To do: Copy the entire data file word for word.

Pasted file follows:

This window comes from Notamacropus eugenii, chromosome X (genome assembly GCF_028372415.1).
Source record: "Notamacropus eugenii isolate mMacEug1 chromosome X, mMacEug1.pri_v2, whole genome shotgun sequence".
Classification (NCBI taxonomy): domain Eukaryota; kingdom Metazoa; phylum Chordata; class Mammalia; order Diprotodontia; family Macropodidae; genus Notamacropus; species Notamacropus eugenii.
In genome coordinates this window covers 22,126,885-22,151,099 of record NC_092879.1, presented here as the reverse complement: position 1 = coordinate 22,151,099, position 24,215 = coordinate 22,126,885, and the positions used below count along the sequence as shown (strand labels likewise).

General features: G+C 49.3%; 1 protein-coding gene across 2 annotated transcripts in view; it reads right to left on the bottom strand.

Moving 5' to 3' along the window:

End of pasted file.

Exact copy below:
This window comes from Notamacropus eugenii, chromosome X (genome assembly GCF_028372415.1).
Source record: "Notamacropus eugenii isolate mMacEug1 chromosome X, mMacEug1.pri_v2, whole genome shotgun sequence".
Classification (NCBI taxonomy): domain Eukaryota; kingdom Metazoa; phylum Chordata; class Mammalia; order Diprotodontia; family Macropodidae; genus Notamacropus; species Notamacropus eugenii.
In genome coordinates this window covers 22,126,885-22,151,099 of record NC_092879.1, presented here as the reverse complement: position 1 = coordinate 22,151,099, position 24,215 = coordinate 22,126,885, and the positions used below count along the sequence as shown (strand labels likewise).

General features: G+C 49.3%; 1 protein-coding gene across 2 annotated transcripts in view; it reads right to left on the bottom strand.

Moving 5' to 3' along the window: